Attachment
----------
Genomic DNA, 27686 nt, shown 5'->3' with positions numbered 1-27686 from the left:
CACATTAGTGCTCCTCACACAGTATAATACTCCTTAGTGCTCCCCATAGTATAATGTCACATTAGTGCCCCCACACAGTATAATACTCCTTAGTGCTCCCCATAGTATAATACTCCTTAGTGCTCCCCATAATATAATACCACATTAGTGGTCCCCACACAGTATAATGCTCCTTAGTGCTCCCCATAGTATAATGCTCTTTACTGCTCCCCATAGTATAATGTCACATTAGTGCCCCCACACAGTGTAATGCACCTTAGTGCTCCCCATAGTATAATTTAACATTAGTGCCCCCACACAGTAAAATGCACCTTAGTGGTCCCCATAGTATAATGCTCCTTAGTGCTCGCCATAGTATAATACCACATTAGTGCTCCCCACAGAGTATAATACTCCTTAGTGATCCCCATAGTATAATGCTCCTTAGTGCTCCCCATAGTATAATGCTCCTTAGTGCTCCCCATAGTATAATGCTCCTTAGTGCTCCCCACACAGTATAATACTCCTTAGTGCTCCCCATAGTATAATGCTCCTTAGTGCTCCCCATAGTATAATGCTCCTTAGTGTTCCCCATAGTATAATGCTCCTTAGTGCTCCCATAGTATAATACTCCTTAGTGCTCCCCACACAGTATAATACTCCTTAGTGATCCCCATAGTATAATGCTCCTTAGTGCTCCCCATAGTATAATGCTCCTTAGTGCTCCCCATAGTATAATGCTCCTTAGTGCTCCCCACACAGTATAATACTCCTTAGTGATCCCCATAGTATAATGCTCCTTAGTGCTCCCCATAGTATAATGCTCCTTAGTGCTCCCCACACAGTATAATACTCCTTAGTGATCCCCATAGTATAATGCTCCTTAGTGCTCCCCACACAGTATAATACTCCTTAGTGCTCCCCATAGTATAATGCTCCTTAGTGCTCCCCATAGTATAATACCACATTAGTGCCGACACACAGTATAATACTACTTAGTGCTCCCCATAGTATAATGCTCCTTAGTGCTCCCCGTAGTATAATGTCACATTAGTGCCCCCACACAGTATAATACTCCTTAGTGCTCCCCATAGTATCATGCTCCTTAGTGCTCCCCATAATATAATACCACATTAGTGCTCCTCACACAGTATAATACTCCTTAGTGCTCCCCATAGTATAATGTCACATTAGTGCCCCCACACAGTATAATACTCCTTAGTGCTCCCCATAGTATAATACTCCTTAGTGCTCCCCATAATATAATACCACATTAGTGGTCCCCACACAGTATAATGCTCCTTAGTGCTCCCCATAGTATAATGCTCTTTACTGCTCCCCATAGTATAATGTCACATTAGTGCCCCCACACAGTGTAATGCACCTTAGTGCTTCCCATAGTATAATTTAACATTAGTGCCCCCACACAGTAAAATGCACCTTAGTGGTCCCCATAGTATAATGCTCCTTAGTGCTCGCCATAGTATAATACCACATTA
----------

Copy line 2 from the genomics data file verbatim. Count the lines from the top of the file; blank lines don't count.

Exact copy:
CACATTAGTGCTCCTCACACAGTATAATACTCCTTAGTGCTCCCCATAGTATAATGTCACATTAGTGCCCCCACACAGTATAATACTCCTTAGTGCTCCCCATAGTATAATACTCCTTAGTGCTCCCCATAATATAATACCACATTAGTGGTCCCCACACAGTATAATGCTCCTTAGTGCTCCCCATAGTATAATGCTCTTTACTGCTCCCCATAGTATAATGTCACATTAGTGCCCCCACACAGTGTAATGCACCTTAGTGCTCCCCATAGTATAATTTAACATTAGTGCCCCCACACAGTAAAATGCACCTTAGTGGTCCCCATAGTATAATGCTCCTTAGTGCTCGCCATAGTATAATACCACATTAGTGCTCCCCACAGAGTATAATACTCCTTAGTGATCCCCATAGTATAATGCTCCTTAGTGCTCCCCATAGTATAATGCTCCTTAGTGCTCCCCATAGTATAATGCTCCTTAGTGCTCCCCACACAGTATAATACTCCTTAGTGCTCCCCATAGTATAATGCTCCTTAGTGCTCCCCATAGTATAATGCTCCTTAGTGTTCCCCATAGTATAATGCTCCTTAGTGCTCCCATAGTATAATACTCCTTAGTGCTCCCCACACAGTATAATACTCCTTAGTGATCCCCATAGTATAATGCTCCTTAGTGCTCCCCATAGTATAATGCTCCTTAGTGCTCCCCATAGTATAATGCTCCTTAGTGCTCCCCACACAGTATAATACTCCTTAGTGATCCCCATAGTATAATGCTCCTTAGTGCTCCCCATAGTATAATGCTCCTTAGTGCTCCCCACACAGTATAATACTCCTTAGTGATCCCCATAGTATAATGCTCCTTAGTGCTCCCCACACAGTATAATACTCCTTAGTGCTCCCCATAGTATAATGCTCCTTAGTGCTCCCCATAGTATAATACCACATTAGTGCCGACACACAGTATAATACTACTTAGTGCTCCCCATAGTATAATGCTCCTTAGTGCTCCCCGTAGTATAATGTCACATTAGTGCCCCCACACAGTATAATACTCCTTAGTGCTCCCCATAGTATCATGCTCCTTAGTGCTCCCCATAATATAATACCACATTAGTGCTCCTCACACAGTATAATACTCCTTAGTGCTCCCCATAGTATAATGTCACATTAGTGCCCCCACACAGTATAATACTCCTTAGTGCTCCCCATAGTATAATACTCCTTAGTGCTCCCCATAATATAATACCACATTAGTGGTCCCCACACAGTATAATGCTCCTTAGTGCTCCCCATAGTATAATGCTCTTTACTGCTCCCCATAGTATAATGTCACATTAGTGCCCCCACACAGTGTAATGCACCTTAGTGCTTCCCATAGTATAATTTAACATTAGTGCCCCCACACAGTAAAATGCACCTTAGTGGTCCCCATAGTATAATGCTCCTTAGTGCTCGCCATAGTATAATACCACATTA